The election in Iraq marks another milestone, but as we pass more and more of these milestones, the question inevitably arises: Are they really leading us somewhere, or are we going around in circles?
It matters little who gets elected to the upcoming parliament; nothing can work in Iraq unless a single man is given dictatorial powers until the current crisis is over. Iraq is in the midst of an emergency, and in any natural political system, a dictatorship would almost certainly have been achieved by someone or other in the time since the removal of Saddam Hussein. Iraq today, however, is not a natural political system, but a completely artificial one. This is not meant as a disparagement of what is called, out of courtesy, the Iraqi government, but only a recognition of the fact that it is a fabrication that could not last two days without the continuous support of American and allied arms.
The problem, however, is that this fabrication is one that current US policy has an interest in preserving. It has invested too heavily in it to see it swept away in the blink of an eye the moment we have turned our back, and thus we continue to hope that one day our fabrication will spring into life, the way Pinocchio did from the wooden puppet he had formerly been, and which is exactly what the Iraqi government has become, a wooden puppet, but one whose strings have all snapped, so that there is no one with the power to control it -- not a government in the making, but a government that is merely faking.
Had America set up a genuine puppet government, the way sensible empires do, we wouldn't have had this problem; though, of course, we would have had plenty of others, such as the condemnation of the world and the nightmare of making a prudent choice of puppets, and then trying to keep them from becoming new Saddam Husseins or, more probably, from being assassinated.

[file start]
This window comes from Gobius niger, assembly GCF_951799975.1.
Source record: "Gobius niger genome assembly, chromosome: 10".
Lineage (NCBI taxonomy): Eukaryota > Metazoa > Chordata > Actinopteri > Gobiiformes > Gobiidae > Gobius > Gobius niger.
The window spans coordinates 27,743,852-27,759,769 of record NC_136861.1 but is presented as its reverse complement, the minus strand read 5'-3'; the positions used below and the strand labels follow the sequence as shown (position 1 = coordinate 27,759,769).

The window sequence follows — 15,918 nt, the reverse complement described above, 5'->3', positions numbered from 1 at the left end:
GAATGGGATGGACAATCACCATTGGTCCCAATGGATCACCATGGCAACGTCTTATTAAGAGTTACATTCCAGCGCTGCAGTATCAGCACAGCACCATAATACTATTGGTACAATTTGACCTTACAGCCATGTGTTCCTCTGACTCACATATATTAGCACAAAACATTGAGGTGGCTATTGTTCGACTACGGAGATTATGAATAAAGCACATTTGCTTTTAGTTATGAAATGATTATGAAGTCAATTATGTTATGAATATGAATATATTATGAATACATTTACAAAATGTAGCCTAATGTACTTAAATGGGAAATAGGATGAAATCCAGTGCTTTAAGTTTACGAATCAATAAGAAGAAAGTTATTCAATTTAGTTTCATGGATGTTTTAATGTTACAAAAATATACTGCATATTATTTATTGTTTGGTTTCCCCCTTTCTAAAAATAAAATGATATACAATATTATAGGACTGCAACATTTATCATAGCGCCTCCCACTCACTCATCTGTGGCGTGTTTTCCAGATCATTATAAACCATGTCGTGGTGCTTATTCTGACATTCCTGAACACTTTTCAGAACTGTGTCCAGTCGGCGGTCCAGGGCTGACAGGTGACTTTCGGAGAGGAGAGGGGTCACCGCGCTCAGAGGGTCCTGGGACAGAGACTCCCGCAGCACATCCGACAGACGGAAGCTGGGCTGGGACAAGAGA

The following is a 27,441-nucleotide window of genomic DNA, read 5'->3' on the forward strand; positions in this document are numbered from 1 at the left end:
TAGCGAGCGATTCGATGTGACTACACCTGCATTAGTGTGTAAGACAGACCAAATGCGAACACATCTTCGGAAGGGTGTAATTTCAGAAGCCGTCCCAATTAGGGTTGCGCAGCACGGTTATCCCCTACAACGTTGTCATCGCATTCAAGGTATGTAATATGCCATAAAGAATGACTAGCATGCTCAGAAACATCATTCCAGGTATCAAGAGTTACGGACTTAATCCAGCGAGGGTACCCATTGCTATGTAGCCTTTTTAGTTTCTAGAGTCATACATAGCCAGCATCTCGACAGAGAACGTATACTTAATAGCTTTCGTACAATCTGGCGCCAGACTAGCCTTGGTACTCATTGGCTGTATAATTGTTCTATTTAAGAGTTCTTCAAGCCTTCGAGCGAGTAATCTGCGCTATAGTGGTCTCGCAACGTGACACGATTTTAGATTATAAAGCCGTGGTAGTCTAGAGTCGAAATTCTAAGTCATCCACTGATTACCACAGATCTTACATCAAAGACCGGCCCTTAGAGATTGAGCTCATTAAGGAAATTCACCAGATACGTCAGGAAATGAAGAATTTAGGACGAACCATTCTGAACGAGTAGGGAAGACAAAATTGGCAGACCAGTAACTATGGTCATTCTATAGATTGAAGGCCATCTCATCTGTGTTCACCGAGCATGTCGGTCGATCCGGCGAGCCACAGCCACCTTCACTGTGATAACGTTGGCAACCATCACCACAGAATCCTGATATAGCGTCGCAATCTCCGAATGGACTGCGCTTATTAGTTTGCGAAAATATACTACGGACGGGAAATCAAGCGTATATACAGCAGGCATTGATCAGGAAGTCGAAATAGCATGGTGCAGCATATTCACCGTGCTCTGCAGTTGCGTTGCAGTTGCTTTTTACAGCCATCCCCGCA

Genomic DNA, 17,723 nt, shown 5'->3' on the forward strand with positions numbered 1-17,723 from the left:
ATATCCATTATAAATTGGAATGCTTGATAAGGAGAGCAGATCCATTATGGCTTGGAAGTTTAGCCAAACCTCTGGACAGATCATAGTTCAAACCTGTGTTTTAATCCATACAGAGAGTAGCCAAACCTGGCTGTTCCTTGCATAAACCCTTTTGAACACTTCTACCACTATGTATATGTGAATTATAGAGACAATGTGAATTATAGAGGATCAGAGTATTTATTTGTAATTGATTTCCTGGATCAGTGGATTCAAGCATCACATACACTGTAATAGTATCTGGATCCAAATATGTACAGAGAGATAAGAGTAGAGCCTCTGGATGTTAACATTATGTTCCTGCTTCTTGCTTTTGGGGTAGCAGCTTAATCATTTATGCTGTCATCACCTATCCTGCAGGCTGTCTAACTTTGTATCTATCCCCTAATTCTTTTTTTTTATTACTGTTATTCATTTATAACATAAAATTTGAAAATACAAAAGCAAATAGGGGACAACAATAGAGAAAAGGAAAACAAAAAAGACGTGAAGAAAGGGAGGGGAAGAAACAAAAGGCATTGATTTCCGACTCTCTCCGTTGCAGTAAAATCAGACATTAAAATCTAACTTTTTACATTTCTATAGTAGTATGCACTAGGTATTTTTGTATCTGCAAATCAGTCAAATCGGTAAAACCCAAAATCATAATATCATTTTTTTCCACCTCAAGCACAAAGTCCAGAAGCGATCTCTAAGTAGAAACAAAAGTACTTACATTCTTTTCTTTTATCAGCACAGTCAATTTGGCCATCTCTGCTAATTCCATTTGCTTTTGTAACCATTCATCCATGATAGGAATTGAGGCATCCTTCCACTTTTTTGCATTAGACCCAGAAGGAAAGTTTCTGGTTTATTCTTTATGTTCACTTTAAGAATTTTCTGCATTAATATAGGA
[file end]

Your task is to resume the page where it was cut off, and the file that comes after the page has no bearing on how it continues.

Thus the political situation in Iraq is so hopeless that the only way to solve it is to turn to common sense, and to reason our way out of the impasse into which, with the best intentions in the world, we have inadvertently wandered.
Our path is made easier by the fact that a great mind has already devoted its energies to contemplating precisely the problem that Iraq is facing today. The English philosopher Thomas Hobbes lived during the period of the English Civil War. He experienced of the anarchy that ensued with the loss of legitimate authority of the King; he realized that once a legitimate authority had been liquidated, for whatever reason, it was impossible to resurrect it, and thus he confronted the same problem in England as the Iraqis are confronting in their land. Saddam Hussein's regime had possessed the most brutal kind of legitimacy, but it was legitimacy nonetheless: people obeyed and did what they were told to do by those in authority. But with the complete removal of both Saddam and his entire governmental apparatus, American policy in Iraq pushed the country into a crisis of legitimacy. If Saddam Hussein did not rule them, who did?
Our answer was that the Iraqi people could rule themselves. That's what we think happens in a democracy, though of course a moment's thought shows that no democracy is so absurd as to really allow the people more power than is absolutely necessary. But the Iraqi people could not rule themselves, and are not ruling themselves. This, however, is no reflection on the Iraqi people, since we have it on the authority of Thomas Hobbes himself that it is impossible for a people to rule themselves.